As enterprise communications leaders, we have huge issues on our plates right now. Among these concerns are service reliability, resiliency, communication, system security, and support for users who work across exceedingly diverse locations. No doubt, this takes up most of our time. Sadly, it will continue, since the end of this fourth phase of the pandemic is nowhere in sight.
Soon enough, we’ll be requested to restructure our operations based on the new way’s organizations will work post-pandemic. If we can be proactive, perhaps we’ll sit at the planning table as these methods are determined. Whether or not we are at the business planning table, enterprises will undoubtedly ask our assistance to adjust and to realign their communications services, topologies, and economics to support the post-pandemic re-definition of organization structures, business processes, and customer services.
The Enterprise Connect workshop on August 21, “Practical Post-Pandemic Strategies for Success
,” will provide a broad, comprehensive toolkit in support of your role in the planning for, the transition to, and success in the post-pandemic setting. The workshop will include three sections:
Here’s a quick preview of each:
Assessing the situation, the variables, and the options
The key here is assessment. How is your enterprise going to adapt to certain changes in society, government regulations, customer expectations, employee expectations, cost and revenue structures, logistics, and much more in the post-pandemic period?
Also, what are the variables at your disposal? Are your existing contracts flexible? Do you have the in-place services or at least the licensing needed for new ways of working and communicating? What services can be decommissioned or scaled back; what services are likely to be expanded or acquired? How much funding is likely to be available, or will it be necessary to reduce costs dramatically, even while providing a new or revised set of services? What will be required to ensure the health and safety of employees in the future? What changes or additions to security will be indicated?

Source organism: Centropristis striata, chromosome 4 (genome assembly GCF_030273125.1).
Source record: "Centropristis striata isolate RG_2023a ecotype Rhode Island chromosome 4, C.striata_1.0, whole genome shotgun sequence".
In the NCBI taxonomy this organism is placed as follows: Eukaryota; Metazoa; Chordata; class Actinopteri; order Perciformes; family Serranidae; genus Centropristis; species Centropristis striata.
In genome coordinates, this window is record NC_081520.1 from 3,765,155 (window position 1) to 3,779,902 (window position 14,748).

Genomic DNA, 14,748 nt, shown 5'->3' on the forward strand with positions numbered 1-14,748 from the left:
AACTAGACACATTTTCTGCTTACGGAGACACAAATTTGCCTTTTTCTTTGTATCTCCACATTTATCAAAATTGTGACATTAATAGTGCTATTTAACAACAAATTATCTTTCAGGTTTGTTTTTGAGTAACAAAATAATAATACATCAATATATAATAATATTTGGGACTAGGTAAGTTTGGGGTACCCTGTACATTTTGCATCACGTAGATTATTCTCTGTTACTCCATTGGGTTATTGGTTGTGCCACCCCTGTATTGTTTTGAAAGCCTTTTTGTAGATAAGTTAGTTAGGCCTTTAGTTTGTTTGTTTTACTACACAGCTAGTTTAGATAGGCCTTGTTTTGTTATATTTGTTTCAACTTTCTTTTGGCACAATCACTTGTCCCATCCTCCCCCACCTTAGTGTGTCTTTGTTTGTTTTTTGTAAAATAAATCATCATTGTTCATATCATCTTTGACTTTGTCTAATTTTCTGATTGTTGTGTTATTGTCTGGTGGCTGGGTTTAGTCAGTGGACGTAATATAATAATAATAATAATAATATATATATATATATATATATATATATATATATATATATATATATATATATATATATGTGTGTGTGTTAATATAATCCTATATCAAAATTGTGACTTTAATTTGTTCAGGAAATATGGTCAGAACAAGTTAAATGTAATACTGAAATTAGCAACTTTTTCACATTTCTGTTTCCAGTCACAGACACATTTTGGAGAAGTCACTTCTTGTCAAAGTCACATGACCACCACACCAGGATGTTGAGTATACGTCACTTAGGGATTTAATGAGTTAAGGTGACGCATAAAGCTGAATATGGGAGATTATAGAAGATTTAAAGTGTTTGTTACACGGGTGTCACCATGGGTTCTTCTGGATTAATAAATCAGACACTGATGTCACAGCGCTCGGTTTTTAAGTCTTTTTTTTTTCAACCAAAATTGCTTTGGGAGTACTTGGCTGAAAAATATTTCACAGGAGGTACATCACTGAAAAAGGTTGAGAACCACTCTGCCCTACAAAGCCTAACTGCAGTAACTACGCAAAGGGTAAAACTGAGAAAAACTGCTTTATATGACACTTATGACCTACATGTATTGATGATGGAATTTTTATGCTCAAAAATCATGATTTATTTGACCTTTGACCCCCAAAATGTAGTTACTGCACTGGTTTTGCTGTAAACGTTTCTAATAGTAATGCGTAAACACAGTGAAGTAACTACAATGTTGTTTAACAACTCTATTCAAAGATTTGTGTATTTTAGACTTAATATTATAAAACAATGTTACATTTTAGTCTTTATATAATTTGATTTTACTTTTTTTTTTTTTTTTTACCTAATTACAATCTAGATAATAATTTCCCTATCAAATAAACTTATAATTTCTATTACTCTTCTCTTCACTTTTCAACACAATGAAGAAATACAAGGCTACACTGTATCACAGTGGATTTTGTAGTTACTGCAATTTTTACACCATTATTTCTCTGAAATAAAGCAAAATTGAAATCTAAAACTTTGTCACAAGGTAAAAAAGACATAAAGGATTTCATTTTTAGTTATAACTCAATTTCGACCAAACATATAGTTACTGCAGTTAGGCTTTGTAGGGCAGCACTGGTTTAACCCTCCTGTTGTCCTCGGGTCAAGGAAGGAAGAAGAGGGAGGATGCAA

Understanding these fundamental points will enable the creation of possibilities. How much can be done with existing staff, skills, and systems? If you could pick only one or two transformative actions, what would those be? Which options can you choose and manage within your team and which will require cooperation or approvals from others in IT or from the enterprise’s leadership?
With this in place, strategies are creatable.
Selecting and creating your strategies
The means and methods to create your unique strategic options are the focus of this section. This part of the workshop provides the essentials for creating strategies based on the assessment section. Approaches must have definable outcomes, flexibility to deal with uncertainty as well as external variables, and must be feasible within the constraints.
We’ll also look at methods such as scenario planning, in which different future conditions are assessed based on the key variables that are most important and are most uncertain. Heck, planning for specific future states is easy; flexibility and adaptability are hard. But that need not be daunting, as will be illustrated in the workshop.
There are some powerful variables for creating strategic options and maximizing the chances of success. These include timing, risk-sharing, vendor-supported options, prototyping, pilot testing, outsourcing, user/department participation, and much more.
Checklists for successful implementation
Once one or more strategies are in place, the focus will shift to successful implementation. While the workshop won’t be able to dive into the details of every situation, we can look at the significant leverage points and provide editable checklists that can be used to guide the way for strategic success.
Some of the checklist items will focus on enterprise operations, lines of business, and functional departments. In almost all cases, strategic success for communications technology services depends on providing compelling operational benefits. Without obvious benefits, the strategy is doomed. But with a weighty rationale, the functional units will adopt and adapt with lightning speed.
Other checklist items will focus on the magic that we all know will go on behind the curtain. How can we use the licenses we already have? How can we support the users with their preferred devices while reducing communications technology costs – and taking credit for the benefits and savings? What magic can we create with the capabilities of Internet protocol ranging from the embedded capabilities of session border controllers to the power of communications platforms as a service (CPaaS)?
Then, on Aug. 21, join us a in a two-hour workshop, where Marty Parker will be presenting a premium seminar titled: “Practical Post-Pandemic Strategies for Success.” You won’t want to miss it! This pandemic will end, but there’s no returning to normal. Let’s be ready to seize the day! Hope to see you there – and Carpe Diem!
This post is written on behalf of BCStrategies, an industry resource for enterprises, vendors, system integrators, and anyone interested in the growing business communications arena. A supplier of objective information on business communications, BCStrategies is supported by an alliance of leading communication industry advisors, analysts, and consultants who have worked in the various segments of the dynamic business communications market.